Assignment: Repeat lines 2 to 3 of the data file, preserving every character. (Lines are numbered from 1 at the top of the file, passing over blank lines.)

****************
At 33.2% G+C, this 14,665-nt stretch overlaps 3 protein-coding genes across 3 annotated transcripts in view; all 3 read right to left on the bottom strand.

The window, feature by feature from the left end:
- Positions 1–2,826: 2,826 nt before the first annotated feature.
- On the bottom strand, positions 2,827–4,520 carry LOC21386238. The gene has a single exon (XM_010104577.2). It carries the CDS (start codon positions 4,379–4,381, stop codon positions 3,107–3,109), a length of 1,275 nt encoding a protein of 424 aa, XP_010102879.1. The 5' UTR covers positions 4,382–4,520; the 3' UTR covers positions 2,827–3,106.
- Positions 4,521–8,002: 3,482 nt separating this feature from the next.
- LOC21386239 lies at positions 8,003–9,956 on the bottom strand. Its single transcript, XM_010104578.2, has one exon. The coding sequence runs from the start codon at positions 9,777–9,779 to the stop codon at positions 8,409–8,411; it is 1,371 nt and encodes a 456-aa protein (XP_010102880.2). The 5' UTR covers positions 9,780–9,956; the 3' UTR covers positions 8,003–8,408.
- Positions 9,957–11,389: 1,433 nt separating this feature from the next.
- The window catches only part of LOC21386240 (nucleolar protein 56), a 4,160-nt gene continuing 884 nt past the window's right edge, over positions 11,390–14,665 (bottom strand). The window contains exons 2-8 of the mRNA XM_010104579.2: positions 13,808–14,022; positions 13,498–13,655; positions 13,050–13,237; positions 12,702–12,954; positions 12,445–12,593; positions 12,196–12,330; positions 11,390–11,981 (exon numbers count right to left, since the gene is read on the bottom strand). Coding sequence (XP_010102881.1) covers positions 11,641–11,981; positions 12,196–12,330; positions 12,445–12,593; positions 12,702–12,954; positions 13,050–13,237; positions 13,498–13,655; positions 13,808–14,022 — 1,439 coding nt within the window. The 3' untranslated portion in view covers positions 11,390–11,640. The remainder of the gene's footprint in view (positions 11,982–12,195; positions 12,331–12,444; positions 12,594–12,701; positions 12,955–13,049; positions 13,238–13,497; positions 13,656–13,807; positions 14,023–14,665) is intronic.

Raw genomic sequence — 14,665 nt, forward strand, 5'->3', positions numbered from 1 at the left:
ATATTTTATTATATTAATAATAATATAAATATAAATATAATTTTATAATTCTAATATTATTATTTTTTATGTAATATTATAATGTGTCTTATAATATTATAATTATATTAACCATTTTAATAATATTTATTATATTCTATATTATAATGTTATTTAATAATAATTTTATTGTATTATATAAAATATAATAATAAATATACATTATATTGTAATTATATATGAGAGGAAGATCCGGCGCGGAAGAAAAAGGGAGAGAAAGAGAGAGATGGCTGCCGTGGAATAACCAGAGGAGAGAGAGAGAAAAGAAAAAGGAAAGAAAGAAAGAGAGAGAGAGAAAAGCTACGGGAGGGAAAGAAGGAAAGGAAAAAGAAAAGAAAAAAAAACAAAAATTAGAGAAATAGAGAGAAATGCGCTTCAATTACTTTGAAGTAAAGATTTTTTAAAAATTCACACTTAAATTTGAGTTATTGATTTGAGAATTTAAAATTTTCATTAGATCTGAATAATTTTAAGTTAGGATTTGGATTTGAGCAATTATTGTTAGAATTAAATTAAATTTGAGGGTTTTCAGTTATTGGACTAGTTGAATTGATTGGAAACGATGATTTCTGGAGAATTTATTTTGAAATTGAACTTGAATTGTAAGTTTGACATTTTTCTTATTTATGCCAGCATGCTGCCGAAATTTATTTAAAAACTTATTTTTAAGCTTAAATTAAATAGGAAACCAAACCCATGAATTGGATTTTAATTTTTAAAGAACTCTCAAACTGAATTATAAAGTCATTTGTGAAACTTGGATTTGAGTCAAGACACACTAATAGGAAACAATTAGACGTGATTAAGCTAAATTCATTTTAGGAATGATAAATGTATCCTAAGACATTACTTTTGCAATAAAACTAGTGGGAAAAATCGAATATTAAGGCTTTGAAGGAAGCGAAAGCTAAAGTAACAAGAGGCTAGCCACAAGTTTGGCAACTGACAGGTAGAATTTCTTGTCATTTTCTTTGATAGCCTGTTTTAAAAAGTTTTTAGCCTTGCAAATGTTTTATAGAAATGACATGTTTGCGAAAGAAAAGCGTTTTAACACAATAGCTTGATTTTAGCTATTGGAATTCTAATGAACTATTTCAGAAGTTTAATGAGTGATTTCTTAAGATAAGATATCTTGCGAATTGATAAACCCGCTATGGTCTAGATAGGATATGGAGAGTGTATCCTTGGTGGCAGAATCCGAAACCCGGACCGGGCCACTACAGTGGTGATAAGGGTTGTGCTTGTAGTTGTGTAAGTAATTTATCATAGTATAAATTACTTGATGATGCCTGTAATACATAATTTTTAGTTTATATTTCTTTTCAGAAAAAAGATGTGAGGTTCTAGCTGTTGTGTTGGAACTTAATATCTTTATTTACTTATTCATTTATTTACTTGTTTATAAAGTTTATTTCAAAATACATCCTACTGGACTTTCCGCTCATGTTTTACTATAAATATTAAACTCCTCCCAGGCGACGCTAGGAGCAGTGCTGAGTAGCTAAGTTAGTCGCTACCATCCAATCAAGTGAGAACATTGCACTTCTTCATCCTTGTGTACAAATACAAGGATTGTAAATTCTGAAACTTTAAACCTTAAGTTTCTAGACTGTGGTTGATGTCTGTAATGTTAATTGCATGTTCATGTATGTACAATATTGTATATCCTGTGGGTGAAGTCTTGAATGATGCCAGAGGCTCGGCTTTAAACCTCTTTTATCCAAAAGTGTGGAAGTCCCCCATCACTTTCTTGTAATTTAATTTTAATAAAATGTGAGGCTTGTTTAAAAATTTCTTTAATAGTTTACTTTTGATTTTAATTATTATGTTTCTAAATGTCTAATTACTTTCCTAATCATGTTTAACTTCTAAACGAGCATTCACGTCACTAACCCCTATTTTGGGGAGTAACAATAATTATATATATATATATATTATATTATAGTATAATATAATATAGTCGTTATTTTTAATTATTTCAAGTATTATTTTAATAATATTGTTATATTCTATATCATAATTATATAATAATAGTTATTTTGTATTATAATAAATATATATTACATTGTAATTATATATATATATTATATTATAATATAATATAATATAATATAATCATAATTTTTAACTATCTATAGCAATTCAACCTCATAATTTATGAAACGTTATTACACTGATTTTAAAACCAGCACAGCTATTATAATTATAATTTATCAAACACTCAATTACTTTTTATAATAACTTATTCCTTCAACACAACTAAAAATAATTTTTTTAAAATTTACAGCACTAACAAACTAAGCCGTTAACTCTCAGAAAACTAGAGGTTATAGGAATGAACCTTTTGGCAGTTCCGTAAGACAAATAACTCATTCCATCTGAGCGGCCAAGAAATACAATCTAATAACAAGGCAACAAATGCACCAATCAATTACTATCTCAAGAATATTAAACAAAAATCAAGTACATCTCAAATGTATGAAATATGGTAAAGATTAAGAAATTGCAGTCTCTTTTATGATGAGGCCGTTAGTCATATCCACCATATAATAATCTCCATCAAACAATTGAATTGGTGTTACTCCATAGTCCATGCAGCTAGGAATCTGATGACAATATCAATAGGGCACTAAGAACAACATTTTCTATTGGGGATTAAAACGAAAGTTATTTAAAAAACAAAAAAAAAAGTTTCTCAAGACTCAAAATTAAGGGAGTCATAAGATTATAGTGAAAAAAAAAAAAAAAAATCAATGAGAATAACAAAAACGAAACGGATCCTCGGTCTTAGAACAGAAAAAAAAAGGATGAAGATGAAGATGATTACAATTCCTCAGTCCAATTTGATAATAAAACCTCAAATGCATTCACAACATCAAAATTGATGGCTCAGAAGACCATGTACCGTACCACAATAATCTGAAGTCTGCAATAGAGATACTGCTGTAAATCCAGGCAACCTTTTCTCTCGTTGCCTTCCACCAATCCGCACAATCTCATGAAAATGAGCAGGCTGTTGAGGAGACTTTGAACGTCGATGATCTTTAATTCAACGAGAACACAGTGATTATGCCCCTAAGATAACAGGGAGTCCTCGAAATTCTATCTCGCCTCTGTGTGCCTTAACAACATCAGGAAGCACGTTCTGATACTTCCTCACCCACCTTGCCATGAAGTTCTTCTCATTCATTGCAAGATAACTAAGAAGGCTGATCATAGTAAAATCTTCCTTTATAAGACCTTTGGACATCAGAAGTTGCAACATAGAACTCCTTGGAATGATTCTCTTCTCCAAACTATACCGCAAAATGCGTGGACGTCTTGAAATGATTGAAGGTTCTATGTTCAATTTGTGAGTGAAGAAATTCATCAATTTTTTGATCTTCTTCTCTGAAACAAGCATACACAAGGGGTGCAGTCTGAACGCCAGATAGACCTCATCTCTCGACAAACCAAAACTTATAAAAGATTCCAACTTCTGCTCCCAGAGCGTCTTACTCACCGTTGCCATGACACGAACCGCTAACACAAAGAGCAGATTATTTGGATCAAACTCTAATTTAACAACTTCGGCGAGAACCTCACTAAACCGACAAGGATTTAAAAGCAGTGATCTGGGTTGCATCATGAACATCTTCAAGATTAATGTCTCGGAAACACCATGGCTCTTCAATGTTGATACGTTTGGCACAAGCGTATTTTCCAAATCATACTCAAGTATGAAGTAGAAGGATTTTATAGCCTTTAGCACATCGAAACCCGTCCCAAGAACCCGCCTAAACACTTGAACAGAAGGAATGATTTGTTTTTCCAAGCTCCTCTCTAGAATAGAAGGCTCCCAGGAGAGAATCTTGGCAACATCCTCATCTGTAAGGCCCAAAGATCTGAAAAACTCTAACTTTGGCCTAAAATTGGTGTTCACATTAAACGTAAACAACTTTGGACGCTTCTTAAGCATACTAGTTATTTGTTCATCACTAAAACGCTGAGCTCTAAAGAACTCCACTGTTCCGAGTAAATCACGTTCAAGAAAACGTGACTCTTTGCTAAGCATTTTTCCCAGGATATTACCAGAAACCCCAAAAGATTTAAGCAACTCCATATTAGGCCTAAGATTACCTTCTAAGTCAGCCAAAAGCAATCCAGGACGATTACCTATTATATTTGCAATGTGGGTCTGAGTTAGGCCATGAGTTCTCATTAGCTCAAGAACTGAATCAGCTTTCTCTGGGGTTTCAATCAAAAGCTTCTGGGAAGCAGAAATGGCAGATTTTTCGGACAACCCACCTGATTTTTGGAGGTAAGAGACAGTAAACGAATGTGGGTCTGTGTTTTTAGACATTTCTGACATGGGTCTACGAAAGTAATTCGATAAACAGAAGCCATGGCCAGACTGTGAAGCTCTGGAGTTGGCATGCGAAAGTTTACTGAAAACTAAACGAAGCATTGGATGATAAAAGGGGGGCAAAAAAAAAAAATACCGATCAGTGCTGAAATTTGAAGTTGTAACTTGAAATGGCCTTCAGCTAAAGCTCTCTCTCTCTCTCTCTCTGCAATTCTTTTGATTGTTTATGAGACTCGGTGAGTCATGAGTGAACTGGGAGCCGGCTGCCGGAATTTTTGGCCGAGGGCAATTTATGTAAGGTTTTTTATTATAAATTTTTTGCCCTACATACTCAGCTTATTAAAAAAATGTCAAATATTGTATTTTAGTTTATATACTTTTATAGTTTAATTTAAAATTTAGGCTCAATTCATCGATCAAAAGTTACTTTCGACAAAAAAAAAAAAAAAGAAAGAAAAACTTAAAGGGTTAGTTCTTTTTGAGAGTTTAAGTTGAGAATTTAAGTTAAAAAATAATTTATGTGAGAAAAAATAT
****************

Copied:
The window, feature by feature from the left end:
- Positions 1–2,826: 2,826 nt before the first annotated feature.